Napa cabbage makes a great slaw; it's both more tender and less juicy than regular cabbage, so it softens easily without making a puddle at the bottom of the bowl. We like to pair it with carrots for color and crunch. You can change the flavor of the slaw, of course, by mixing up the seasonings. Basically you want salt and acid and a little bit of fat, plus whatever herbs or spices strike your fancy. Here are three ideas:
When in doubt, roast! We were stunned at how meltingly delicious the radicchio became - it didn't entirely lose its bite, but it mellowed and sweetened and became so tender and... yum. This is also a great technique for any kind of cabbage - we've been roasting the last of the Napas out of the cooler a lot lately, too.
1 small raddichio per person
plenty of olive oil and salt
Heat the oven to 425. Cut the raddichio in half, making sure the keep the stem intact so it'll hold the leaves together. Drizzle a good bit of olive oil on a plate, and rub each half in it, making sure to coat it well. (Yes, you can be stingy with the oil, and it'll still be pretty good. But it won't be amazing, and amazing is what we're going for here.) Sprinkle with salt. Place on a baking sheet, cut side down.
Roast for 8 minutes or so and turn; roast another 5-10, depending on size, until tender. You could drizzle with balsamic vinegar or lemon juice, if you want, but we just devour them plain.
This is a tasty and visually striking combination of tangy, spicy, and sweet. You can substitute a bit here (tangerines and cranberries come to mind...) but be sure to taste and make sure the flavors balance.
This dessert couldn't be easier or more delicious. Experiment with the proportions to find a level of richness and sweetness that works for you. Mixing in a blender or food processor, or with a handheld stick blender, will make for the smoothest "pudding," but stirring with a fork will certainly also work. Whipped cream on top never hurts.
2 parts roasted winter squash puree
1 part unsalted melted butter, cream, or half-and-half
1 part honey or dark maple syrup
Pinch of salt
Cinnamon, nutmeg, ginger or pie spice (optional)
Combine well and adjust ingredients to taste.
A perfect fall dish - warm, filling, and so delicious. The sweetness of the squash is offset by the richness of the sausage and ricotta, the slight crunch of carrots and celery, and little bursts of tart cranberries. Make it with acorn or other smallish squash and give each person a half for a whole meal, or use a big butternut and serve alongside roast chicken and Brussels sprouts or a kale salad. The filling also makes an excellent gluten-free substitute for stuffing, come Thanksgiving!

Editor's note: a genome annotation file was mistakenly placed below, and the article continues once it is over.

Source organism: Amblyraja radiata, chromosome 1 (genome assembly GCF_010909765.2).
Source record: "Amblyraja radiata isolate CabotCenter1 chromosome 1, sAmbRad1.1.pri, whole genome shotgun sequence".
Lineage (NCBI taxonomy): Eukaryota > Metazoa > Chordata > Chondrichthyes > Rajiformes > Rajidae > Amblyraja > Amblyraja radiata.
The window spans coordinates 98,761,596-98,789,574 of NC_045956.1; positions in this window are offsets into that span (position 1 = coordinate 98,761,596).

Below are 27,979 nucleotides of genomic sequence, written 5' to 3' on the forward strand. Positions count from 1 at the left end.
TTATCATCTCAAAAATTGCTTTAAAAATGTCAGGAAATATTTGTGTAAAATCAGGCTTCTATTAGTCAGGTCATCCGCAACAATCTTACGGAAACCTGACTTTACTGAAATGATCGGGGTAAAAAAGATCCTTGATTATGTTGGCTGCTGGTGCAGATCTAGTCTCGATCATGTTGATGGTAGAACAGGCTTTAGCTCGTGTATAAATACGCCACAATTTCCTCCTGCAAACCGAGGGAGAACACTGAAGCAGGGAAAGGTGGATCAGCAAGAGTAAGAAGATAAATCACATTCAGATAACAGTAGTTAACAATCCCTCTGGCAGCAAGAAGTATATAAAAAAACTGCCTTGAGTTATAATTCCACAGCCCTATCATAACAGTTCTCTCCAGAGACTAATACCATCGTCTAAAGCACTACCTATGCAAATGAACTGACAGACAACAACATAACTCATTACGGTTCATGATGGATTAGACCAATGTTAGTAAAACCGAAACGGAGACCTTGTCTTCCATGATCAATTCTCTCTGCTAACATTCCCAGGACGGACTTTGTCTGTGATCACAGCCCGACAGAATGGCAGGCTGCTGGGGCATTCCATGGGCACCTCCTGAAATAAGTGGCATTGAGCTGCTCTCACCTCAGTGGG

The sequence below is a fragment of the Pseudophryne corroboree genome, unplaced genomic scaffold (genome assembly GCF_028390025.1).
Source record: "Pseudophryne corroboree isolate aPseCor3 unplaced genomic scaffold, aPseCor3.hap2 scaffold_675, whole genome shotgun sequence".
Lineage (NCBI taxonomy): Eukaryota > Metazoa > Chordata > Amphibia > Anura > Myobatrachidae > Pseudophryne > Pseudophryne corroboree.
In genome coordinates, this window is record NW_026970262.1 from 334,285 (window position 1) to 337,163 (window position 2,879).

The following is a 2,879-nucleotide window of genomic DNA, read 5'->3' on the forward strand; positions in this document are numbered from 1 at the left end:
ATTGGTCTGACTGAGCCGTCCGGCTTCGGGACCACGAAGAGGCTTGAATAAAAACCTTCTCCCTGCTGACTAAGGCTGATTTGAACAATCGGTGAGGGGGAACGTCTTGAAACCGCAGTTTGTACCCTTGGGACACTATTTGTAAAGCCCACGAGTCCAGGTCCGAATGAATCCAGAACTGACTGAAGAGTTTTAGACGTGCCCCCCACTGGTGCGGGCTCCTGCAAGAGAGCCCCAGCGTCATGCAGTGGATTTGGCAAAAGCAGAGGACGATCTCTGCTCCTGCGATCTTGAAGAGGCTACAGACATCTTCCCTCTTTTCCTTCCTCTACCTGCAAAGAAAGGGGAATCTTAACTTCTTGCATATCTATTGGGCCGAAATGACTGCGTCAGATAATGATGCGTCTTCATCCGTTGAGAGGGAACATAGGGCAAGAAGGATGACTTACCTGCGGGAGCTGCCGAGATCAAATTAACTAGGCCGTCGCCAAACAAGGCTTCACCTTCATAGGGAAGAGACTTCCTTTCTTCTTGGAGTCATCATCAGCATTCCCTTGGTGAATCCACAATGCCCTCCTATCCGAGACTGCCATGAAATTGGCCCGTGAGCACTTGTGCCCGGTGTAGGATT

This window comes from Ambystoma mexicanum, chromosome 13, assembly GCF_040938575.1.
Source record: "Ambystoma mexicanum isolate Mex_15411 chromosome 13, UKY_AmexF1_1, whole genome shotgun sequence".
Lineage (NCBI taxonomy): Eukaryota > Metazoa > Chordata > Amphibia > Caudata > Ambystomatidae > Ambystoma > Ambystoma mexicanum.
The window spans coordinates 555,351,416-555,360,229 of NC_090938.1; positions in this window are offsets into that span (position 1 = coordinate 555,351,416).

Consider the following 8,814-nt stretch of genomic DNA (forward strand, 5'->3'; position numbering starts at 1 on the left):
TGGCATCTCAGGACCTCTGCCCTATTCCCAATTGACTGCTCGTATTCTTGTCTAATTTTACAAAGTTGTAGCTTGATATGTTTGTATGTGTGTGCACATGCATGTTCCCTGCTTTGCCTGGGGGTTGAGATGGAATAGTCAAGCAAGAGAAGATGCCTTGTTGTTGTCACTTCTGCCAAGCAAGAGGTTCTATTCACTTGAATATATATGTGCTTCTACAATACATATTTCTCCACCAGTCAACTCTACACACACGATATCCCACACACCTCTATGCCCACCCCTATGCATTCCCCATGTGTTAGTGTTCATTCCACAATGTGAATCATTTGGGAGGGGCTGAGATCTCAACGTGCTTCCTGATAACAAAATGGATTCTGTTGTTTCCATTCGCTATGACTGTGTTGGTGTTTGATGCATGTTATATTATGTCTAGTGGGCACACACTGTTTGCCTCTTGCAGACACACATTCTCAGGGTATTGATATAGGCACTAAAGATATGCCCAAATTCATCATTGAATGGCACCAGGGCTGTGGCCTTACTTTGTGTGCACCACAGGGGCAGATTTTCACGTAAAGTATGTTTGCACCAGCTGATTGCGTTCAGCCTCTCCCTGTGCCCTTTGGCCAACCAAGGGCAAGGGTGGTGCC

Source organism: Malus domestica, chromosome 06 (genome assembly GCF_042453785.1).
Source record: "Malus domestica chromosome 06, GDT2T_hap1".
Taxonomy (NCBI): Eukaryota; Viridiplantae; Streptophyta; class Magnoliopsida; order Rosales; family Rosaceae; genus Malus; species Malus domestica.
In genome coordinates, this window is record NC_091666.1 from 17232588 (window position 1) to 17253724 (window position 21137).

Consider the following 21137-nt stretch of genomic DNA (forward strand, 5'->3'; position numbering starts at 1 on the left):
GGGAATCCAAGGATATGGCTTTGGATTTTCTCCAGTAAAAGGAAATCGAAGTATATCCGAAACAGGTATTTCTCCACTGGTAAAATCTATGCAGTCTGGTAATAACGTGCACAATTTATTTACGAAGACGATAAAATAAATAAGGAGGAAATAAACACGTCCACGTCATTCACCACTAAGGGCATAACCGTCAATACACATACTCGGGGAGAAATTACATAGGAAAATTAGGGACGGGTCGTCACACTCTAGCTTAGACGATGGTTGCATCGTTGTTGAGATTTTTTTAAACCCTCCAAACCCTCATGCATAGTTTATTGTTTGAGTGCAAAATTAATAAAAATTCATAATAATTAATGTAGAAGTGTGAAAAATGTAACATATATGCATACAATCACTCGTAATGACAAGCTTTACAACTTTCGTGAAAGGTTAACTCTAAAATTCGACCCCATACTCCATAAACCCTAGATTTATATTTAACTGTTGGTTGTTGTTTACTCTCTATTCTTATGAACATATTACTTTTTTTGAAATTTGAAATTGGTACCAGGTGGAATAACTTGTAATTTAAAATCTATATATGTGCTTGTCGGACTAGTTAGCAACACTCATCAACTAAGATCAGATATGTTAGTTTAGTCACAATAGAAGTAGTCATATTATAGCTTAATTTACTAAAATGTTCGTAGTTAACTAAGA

This is a delicious, simple use for fennel and a great dish for a potluck! Add pasta and leftover diced chicken to make it a meal, or serve as a side along with a burger or pork chop. Like leeks, fennel tends to get dirt in between its layers. We usually slice it in half, then peel off the first few leaves and rinse, then slice them thinly. You can also quarter it and run under water to clean, then slice. Larger bulbs will have a slightly woody core that you may want to remove and either slice separately or discard.
Makes about 4 cups
1 medium fennel bulb (reserve a few fronds for garnish)
2-3 tomatoes (a mixture of colors looks nice)
1 small handful basil leaves
salt and pepper to taste
Slice the fennel as thinly as you can. Chop the tomato into small, bite-sized pieces. Stack the leaves of basil and cut into strips. Toss together with a few good pinches of salt and a dash or two of lemon juice and olive oil. Let stand for 10 minutes or so to draw the juices out of the tomatoes, then toss again. Add cooked pasta, diced cooked meat, white beans or chickpeas, if desired. Garnish with fennel fronds, and enjoy!
Brined pickles are easy to make, delicious, and good for you. The fermentation process increases vitamins and healthful enzymes, and they're probiotic, too!
Cucumbers with dill are the most traditional pickle in the US, but nearly any vegetable and herb mixture will work. (Ripe tomatoes are too soft, and I wouldn't try raw potatoes, but we've had good success with every other veggie we've tried so far.)
This is more of a method than a recipe, as you’ll see. We have some variation of this a few nights a week. If you don’t want meat, you can use your favorite substitute - creamy beans are a nice one. Some folks prefer to chop everything ahead of time, which is especially important if you don’t have a lot of experience with cooking. I find it faster to chop as I go, but I’ve done this a lot and have a good sense of how long each part will take and how well-done my family likes each of their vegetables. Try to keep everything about the same size to ensure even cooking. With each veggie addition, cook until they’re close but not quite done.
This is Jeremy's favorite way to do broccoli. It's adapted from a Cook's Illustrated recipe, which called for sugar and salt - we like our version better.
This is a dish we came up with after making a giant batch of beet chips, when we had three bunches' worth of beet greens in the fridge. That quantity of greens isn't necessary, but you'll be surprised at how much they cook down. Like most of our dishes, this one is flexible and forgiving - substitute Swiss chard or spinach for the beet greens, or heartier greens like kale or broccoli raab if you cook them a bit longer. You could also add in a zucchini or diced eggplant, use a different kind of meat, or leave the meat out altogether. This would also be good on penne or other pasta instead of rice.
Other Good Places to Find Recipes
WTF is this vegetable?
Eating What We Grow (PDF)
Cookbooks We Like
Vegetarian Cooking for Everyone
Chez Panisse Vegetables
Flatbreads and Flavors
The Art of Simple Food
Feeding the Whole Family
Storage Guidelines for Fruits & Vegetables (PDF)
The Zen of Food Preservation (PDF)
101 Jam Recipes